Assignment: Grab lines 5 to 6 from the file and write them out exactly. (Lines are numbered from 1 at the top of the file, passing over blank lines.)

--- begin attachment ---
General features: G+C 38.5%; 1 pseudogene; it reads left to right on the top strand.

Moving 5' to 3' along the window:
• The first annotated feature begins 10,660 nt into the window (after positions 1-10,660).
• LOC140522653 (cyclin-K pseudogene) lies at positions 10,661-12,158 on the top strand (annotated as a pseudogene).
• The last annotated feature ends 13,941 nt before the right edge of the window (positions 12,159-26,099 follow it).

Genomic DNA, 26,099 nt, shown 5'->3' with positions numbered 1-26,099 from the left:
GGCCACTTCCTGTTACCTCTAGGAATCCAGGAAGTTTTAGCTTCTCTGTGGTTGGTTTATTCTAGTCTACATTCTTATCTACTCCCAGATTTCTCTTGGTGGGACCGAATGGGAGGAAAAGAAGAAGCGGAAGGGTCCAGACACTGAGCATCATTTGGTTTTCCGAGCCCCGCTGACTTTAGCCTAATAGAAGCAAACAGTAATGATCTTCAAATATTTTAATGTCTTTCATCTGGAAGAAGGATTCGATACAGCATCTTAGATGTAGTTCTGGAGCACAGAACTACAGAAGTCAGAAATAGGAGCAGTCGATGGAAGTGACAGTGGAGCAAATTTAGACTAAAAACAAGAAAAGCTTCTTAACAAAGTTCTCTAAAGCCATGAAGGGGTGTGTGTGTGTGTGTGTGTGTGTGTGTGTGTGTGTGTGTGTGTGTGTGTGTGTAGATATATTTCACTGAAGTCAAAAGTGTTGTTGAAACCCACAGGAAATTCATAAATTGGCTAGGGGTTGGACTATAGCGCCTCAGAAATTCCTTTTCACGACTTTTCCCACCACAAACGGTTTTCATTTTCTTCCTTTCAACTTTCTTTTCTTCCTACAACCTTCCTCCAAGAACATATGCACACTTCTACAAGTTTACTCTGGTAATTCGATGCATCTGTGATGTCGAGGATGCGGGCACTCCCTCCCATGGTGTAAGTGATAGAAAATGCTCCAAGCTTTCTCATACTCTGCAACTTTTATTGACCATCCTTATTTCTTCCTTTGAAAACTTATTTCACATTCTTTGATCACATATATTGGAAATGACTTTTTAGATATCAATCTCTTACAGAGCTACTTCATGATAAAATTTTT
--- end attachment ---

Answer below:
• The last annotated feature ends 13,941 nt before the right edge of the window (positions 12,159-26,099 follow it).

Genomic DNA, 26,099 nt, shown 5'->3' with positions numbered 1-26,099 from the left: